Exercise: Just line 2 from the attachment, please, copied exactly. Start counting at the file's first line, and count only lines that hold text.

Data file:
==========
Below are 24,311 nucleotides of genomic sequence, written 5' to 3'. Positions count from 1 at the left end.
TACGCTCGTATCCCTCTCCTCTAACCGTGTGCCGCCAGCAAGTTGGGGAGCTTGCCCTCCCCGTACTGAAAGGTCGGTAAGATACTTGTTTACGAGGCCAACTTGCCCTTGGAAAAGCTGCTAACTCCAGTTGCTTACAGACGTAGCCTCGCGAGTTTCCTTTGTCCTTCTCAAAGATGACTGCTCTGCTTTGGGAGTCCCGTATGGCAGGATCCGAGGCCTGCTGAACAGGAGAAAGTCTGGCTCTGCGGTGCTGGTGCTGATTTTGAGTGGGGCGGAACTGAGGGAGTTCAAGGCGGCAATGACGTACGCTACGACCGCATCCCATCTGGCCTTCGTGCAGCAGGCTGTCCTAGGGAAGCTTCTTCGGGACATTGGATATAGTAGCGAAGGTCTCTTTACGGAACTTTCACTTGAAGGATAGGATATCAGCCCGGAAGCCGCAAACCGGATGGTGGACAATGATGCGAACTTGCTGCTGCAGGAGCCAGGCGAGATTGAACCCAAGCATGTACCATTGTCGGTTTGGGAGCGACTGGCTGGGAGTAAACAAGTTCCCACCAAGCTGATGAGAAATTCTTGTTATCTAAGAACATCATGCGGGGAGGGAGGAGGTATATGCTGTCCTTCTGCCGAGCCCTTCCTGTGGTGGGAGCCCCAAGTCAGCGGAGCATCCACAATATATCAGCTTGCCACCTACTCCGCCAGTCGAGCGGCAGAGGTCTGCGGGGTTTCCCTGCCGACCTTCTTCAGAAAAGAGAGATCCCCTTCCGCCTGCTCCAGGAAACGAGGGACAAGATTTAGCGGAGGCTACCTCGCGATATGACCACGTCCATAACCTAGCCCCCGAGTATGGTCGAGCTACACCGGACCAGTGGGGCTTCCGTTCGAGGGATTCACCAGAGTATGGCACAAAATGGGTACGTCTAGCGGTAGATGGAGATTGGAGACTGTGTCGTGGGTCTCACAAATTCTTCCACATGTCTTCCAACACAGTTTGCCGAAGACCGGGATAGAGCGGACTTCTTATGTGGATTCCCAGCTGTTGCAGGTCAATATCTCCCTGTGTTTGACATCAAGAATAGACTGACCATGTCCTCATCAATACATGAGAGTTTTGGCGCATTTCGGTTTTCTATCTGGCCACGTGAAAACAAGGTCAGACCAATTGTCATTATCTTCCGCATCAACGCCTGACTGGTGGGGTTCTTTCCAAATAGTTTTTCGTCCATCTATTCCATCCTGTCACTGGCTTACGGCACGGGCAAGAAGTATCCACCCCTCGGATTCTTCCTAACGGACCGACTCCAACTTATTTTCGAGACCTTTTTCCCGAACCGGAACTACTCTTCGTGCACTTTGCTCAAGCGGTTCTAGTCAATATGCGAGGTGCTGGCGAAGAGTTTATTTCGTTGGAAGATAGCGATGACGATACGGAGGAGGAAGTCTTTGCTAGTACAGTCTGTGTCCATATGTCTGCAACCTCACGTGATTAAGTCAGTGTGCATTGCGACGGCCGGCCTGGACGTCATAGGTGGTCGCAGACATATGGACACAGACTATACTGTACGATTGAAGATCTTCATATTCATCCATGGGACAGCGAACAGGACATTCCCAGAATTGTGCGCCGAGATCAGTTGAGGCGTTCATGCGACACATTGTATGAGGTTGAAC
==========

TACGCTCGTATCCCTCTCCTCTAACCGTGTGCCGCCAGCAAGTTGGGGAGCTTGCCCTCCCCGTACTGAAAGGTCGGTAAGATACTTGTTTACGAGGCCAACTTGCCCTTGGAAAAGCTGCTAACTCCAGTTGCTTACAGACGTAGCCTCGCGAGTTTCCTTTGTCCTTCTCAAAGATGACTGCTCTGCTTTGGGAGTCCCGTATGGCAGGATCCGAGGCCTGCTGAACAGGAGAAAGTCTGGCTCTGCGGTGCTGGTGCTGATTTTGAGTGGGGCGGAACTGAGGGAGTTCAAGGCGGCAATGACGTACGCTACGACCGCATCCCATCTGGCCTTCGTGCAGCAGGCTGTCCTAGGGAAGCTTCTTCGGGACATTGGATATAGTAGCGAAGGTCTCTTTACGGAACTTTCACTTGAAGGATAGGATATCAGCCCGGAAGCCGCAAACCGGATGGTGGACAATGATGCGAACTTGCTGCTGCAGGAGCCAGGCGAGATTGAACCCAAGCATGTACCATTGTCGGTTTGGGAGCGACTGGCTGGGAGTAAACAAGTTCCCACCAAGCTGATGAGAAATTCTTGTTATCTAAGAACATCATGCGGGGAGGGAGGAGGTATATGCTGTCCTTCTGCCGAGCCCTTCCTGTGGTGGGAGCCCCAAGTCAGCGGAGCATCCACAATATATCAGCTTGCCACCTACTCCGCCAGTCGAGCGGCAGAGGTCTGCGGGGTTTCCCTGCCGACCTTCTTCAGAAAAGAGAGATCCCCTTCCGCCTGCTCCAGGAAACGAGGGACAAGATTTAGCGGAGGCTACCTCGCGATATGACCACGTCCATAACCTAGCCCCCGAGTATGGTCGAGCTACACCGGACCAGTGGGGCTTCCGTTCGAGGGATTCACCAGAGTATGGCACAAAATGGGTACGTCTAGCGGTAGATGGAGATTGGAGACTGTGTCGTGGGTCTCACAAATTCTTCCACATGTCTTCCAACACAGTTTGCCGAAGACCGGGATAGAGCGGACTTCTTATGTGGATTCCCAGCTGTTGCAGGTCAATATCTCCCTGTGTTTGACATCAAGAATAGACTGACCATGTCCTCATCAATACATGAGAGTTTTGGCGCATTTCGGTTTTCTATCTGGCCACGTGAAAACAAGGTCAGACCAATTGTCATTATCTTCCGCATCAACGCCTGACTGGTGGGGTTCTTTCCAAATAGTTTTTCGTCCATCTATTCCATCCTGTCACTGGCTTACGGCACGGGCAAGAAGTATCCACCCCTCGGATTCTTCCTAACGGACCGACTCCAACTTATTTTCGAGACCTTTTTCCCGAACCGGAACTACTCTTCGTGCACTTTGCTCAAGCGGTTCTAGTCAATATGCGAGGTGCTGGCGAAGAGTTTATTTCGTTGGAAGATAGCGATGACGATACGGAGGAGGAAGTCTTTGCTAGTACAGTCTGTGTCCATATGTCTGCAACCTCACGTGATTAAGTCAGTGTGCATTGCGACGGCCGGCCTGGACGTCATAGGTGGTCGCAGACATATGGACACAGACTATACTGTACGATTGAAGATCTTCATATTCATCCATGGGACAGCGAACAGGACATTCCCAGAATTGTGCGCCGAGATCAGTTGAGGCGTTCATGCGACACATTGTATGAGGTTGAAC